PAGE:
I left in a hurry. I was already doing that. Spilling my seed--which was also frowned upon in the Old Testament. That was no answer at all. I wanted contact, with another person; I craved intimacy and ecstasy. Shortly thereafter, I announced to my parents that I would no longer attend church. Dad hit the ceiling.

"You damn sure are going to church!" he bellowed. I was prepared for this reaction, his standard one, to be followed, I assumed, by beatings with The Belt. I knew what he could dish out, and I was willing to take it in what I saw as my martyrdom. Through church, I'd learned how saints had been willing to die for their beliefs rather than submit to tyranny. I was ready, even eager, to be martyred for mine.

Denying me this glory, Mom pointed out to Dad that as a boy he had been forced to attend church because he was the minister's son, but that there was no reason for me to go if I no longer believed. It was one of the few times she stood up to him for me and I appreciated it. He calmed down somewhat, only insisting that I be working hard at chores while the family was at church. I was delighted at this arrangement; I felt that I had stuck to my beliefs and won. I had won a measure of independence, but I had cut myself off from my religious roots. For many years I was willing to have thrown out the baby of religion with the bathwater of hierarchical authority systems. It was not until I did primal therapy and began to untangle Dad, authority, religion, and church that I began to look back.


During primal therapy I had four major experiences that led me back to religious roots even deeper than those I had found in church and that enabled me to reappraise institutionalized religion. Two of these were not discrete experiences but ones that accumulated over many primal sessions, beginning on my first day of therapy. I had the then-remarkable sensation of being carried along on a flow of feelings and bodily movements that were mostly outside of my conscious control--even though I was neither having sex nor under the influence of a hallucinogen, the two sources of such feelings in my pre-primal life. At first I was terrified by such powerful feelings arising in unfamiliar circumstances. So difficult was it for me to believe that such feelings could arise in "me" that I was tempted to look under the mat I was lying on to see whether my therapist had hidden an electrode there, through which he had zapped me with 1000 volts.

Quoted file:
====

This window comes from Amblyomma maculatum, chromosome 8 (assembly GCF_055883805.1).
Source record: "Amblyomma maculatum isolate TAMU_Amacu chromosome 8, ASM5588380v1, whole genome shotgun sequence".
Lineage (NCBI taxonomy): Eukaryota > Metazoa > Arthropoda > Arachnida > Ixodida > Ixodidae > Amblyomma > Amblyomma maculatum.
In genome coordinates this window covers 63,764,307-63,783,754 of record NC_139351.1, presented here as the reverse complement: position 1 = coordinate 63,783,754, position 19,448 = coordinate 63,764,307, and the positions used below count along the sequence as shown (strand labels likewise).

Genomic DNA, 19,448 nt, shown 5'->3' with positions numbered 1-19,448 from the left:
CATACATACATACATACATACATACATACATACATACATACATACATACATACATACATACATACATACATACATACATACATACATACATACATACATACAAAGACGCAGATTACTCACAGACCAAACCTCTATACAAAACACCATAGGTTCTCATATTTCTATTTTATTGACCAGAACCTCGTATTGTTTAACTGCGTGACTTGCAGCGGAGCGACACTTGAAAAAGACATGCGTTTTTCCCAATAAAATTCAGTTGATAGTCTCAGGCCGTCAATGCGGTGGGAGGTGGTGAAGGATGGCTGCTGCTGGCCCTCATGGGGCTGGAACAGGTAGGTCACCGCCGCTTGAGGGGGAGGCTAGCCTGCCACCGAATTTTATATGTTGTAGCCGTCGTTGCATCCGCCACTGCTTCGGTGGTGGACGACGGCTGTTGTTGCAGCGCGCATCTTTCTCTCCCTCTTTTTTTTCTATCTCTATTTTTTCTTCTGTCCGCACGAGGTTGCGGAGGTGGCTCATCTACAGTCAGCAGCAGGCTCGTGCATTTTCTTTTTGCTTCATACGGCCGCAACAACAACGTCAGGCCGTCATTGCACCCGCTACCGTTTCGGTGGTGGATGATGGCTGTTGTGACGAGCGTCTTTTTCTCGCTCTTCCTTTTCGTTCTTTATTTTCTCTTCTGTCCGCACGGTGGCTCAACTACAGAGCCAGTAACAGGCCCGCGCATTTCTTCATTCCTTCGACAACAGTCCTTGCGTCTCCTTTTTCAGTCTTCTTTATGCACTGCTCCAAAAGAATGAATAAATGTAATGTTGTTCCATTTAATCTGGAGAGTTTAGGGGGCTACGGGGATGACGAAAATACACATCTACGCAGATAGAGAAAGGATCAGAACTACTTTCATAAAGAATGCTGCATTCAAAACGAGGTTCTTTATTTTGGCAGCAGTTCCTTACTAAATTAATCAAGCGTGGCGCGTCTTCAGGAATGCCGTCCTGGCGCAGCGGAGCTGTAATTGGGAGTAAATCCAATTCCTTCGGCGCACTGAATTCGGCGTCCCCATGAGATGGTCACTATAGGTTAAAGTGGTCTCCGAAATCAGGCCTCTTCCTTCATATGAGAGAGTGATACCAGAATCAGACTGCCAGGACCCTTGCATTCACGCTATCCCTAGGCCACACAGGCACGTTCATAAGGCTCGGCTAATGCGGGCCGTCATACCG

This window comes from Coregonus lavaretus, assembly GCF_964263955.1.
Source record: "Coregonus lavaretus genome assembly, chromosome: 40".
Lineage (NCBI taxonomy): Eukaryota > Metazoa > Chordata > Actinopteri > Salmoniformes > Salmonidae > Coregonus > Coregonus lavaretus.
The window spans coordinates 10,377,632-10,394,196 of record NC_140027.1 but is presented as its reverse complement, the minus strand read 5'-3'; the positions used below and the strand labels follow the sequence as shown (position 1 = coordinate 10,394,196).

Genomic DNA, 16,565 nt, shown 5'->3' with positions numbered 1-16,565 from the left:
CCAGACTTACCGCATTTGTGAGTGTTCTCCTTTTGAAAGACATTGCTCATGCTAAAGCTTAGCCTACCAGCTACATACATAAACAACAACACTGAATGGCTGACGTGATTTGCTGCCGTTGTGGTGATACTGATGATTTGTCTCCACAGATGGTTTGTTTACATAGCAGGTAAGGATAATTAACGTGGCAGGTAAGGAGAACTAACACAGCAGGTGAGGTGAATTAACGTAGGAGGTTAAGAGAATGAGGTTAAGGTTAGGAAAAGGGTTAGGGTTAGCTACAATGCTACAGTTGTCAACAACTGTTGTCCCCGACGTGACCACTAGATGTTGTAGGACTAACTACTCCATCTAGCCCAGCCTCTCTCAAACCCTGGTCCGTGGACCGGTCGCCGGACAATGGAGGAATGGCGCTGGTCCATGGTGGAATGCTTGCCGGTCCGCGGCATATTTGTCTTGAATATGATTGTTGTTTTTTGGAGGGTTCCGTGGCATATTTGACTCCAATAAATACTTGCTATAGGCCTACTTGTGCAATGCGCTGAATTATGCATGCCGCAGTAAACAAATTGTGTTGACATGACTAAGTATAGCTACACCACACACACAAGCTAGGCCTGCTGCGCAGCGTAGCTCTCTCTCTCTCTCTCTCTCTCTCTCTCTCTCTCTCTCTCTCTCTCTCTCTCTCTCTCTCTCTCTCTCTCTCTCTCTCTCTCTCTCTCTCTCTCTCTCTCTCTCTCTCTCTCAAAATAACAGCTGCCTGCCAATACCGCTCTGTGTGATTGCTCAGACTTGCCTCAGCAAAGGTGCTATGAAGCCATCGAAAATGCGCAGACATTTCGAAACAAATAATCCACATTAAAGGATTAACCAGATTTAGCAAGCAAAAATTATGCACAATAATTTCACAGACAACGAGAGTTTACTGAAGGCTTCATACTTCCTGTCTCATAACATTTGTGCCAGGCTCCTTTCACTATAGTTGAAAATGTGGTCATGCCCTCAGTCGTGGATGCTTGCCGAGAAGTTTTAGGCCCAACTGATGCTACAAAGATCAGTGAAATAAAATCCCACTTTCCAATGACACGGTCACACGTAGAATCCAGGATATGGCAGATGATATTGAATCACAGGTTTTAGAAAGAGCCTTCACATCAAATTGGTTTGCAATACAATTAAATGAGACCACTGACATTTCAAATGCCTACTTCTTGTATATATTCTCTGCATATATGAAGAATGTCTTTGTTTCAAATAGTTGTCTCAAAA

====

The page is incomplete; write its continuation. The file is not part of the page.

Gradually, I came to enjoy this state of surrender. Through such experiences I learned that I did not need drugs or sex to move from a state of conscious control to a state in which I turned my conscious self over to a higher power, much as I might surrender my body to a breaking wave while body-surfing. Once I went with it, the ride upon the wave of feeling became exhilarating rather than terrifying. I enjoyed contacting this larger force that seemed to be within me, around me, and grander than me all at once.

A similar experience happened in a much more modest manner. Lying on the mat opened to my feelings and bodily processes, I began to feel such quiet processes as the pulsation of my interior organs and the continuous waves of my smooth muscles. For the first time I understood what was meant by the "still, small voice" in the Bible--it was a deep inner voice in me that I could hear only when I got away from the busy-ness of my daily struggles, and it spoke not in English or in tongues but in the language of my cells and the ebbing and flowing tides of my gentler feelings. Through these experiences I discovered that religion need not be an exterior dogma based upon someone else's faith in their experience but might be a personal experience forming out of my own cellular truths, not pie-in-the-sky but something as real and immediate as the pulsation of my own heartbeat.

In touch with this human, animate experience, I felt in touch with a profoundly religious experience. The Latin roots of "religion" are instructive here, meaning either to "tie back" (as does exterior authority) or to "connect with again"--as we do when we re-connect with our inner processes. That's exactly what I was doing: re-connecting with my inner processes, from which I had been cut off for so long that I returned to it as if for the first time. Through my primal process, I moved from a religion heavy in tie-backs, which I had rejected, to a religion of re-connection.